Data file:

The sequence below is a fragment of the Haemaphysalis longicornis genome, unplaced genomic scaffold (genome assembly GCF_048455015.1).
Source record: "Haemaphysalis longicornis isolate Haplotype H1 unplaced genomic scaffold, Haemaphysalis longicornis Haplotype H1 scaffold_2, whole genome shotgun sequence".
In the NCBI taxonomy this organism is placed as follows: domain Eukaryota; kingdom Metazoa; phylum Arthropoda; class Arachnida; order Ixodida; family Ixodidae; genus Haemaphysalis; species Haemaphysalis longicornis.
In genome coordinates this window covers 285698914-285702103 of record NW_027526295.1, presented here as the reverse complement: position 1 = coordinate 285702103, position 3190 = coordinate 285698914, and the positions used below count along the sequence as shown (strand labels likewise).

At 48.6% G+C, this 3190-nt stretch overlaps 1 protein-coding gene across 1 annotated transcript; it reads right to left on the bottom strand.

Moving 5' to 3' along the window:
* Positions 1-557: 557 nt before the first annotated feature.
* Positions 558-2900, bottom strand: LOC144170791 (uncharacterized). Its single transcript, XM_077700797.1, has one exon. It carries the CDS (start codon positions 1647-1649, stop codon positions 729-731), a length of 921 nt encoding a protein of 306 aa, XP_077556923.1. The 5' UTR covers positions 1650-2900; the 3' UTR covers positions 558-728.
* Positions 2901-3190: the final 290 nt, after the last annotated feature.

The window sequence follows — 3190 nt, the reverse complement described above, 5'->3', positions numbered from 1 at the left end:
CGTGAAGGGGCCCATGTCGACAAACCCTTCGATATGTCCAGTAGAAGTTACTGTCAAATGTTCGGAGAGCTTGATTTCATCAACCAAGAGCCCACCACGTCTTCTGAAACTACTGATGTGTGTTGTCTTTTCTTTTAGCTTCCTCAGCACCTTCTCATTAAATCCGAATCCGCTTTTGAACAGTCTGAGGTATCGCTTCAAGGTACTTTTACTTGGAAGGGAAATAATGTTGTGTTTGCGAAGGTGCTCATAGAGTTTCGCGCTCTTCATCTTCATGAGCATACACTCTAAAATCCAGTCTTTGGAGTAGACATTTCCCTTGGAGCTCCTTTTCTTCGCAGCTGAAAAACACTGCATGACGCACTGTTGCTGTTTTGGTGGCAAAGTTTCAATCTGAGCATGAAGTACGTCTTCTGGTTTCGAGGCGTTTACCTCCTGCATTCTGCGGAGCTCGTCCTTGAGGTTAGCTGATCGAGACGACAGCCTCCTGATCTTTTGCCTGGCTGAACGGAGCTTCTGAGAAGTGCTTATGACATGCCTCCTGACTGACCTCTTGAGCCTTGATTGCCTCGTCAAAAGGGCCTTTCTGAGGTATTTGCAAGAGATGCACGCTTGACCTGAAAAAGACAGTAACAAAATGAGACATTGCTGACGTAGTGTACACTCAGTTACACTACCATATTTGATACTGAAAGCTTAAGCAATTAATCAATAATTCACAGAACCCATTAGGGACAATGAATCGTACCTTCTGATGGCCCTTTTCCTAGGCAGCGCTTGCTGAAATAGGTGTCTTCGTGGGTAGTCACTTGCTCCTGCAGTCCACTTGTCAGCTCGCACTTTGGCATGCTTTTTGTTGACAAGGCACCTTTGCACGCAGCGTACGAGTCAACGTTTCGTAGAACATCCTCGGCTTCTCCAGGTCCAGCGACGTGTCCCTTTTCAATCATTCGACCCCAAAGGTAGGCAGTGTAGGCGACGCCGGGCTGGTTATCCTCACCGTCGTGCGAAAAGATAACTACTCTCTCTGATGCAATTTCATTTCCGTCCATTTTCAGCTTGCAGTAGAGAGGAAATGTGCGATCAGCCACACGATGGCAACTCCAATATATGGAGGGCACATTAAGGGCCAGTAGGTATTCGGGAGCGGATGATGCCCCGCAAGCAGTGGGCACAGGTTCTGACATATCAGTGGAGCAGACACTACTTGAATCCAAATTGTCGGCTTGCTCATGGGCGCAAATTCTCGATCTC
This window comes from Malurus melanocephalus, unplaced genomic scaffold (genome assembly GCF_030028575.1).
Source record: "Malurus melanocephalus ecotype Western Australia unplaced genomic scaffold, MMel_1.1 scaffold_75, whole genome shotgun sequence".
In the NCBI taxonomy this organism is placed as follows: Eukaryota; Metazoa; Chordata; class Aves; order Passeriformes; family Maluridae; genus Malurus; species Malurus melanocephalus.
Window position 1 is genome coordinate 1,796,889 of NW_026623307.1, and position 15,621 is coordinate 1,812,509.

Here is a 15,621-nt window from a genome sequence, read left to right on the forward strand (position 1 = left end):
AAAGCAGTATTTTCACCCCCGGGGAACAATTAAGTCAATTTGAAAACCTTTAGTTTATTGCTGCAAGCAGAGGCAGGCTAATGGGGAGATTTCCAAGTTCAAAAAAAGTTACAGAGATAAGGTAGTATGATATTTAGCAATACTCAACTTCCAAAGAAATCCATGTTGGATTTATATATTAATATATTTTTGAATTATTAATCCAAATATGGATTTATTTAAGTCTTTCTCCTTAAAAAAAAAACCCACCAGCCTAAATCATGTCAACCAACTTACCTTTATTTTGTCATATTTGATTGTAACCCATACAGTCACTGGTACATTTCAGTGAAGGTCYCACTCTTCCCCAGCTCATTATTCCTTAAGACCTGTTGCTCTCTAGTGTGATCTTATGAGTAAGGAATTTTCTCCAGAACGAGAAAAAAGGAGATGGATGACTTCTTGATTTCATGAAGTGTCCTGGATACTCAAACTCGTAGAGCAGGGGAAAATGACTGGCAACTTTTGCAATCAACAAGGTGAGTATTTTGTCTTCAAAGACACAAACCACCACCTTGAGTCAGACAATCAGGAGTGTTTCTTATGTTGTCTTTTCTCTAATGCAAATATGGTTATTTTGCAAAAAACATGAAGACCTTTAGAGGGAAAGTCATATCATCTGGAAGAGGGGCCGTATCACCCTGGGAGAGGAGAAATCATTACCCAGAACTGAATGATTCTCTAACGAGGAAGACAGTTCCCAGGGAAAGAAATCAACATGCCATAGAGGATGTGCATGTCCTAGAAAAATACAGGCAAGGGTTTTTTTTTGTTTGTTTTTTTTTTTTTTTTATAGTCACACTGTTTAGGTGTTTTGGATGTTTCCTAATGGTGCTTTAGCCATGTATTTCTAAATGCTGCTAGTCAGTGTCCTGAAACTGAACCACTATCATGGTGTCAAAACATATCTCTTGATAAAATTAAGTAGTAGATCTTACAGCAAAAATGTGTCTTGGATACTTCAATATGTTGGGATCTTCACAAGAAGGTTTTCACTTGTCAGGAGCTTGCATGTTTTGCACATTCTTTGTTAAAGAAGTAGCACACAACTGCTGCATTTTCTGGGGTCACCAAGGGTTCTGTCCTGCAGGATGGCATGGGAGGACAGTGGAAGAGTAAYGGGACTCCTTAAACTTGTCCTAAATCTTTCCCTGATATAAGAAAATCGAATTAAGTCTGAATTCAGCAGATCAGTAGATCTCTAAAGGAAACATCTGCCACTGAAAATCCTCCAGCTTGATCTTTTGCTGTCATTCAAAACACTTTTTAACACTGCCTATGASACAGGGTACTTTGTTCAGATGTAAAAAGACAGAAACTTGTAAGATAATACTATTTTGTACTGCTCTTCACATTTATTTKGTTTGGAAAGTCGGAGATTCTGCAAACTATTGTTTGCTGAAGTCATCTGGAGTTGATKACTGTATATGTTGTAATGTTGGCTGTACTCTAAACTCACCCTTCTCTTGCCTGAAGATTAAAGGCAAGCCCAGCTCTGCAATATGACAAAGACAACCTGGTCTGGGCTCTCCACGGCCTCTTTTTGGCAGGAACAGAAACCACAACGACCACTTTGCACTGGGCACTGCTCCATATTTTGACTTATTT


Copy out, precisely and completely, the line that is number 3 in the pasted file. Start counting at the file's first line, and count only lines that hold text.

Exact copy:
In the NCBI taxonomy this organism is placed as follows: domain Eukaryota; kingdom Metazoa; phylum Arthropoda; class Arachnida; order Ixodida; family Ixodidae; genus Haemaphysalis; species Haemaphysalis longicornis.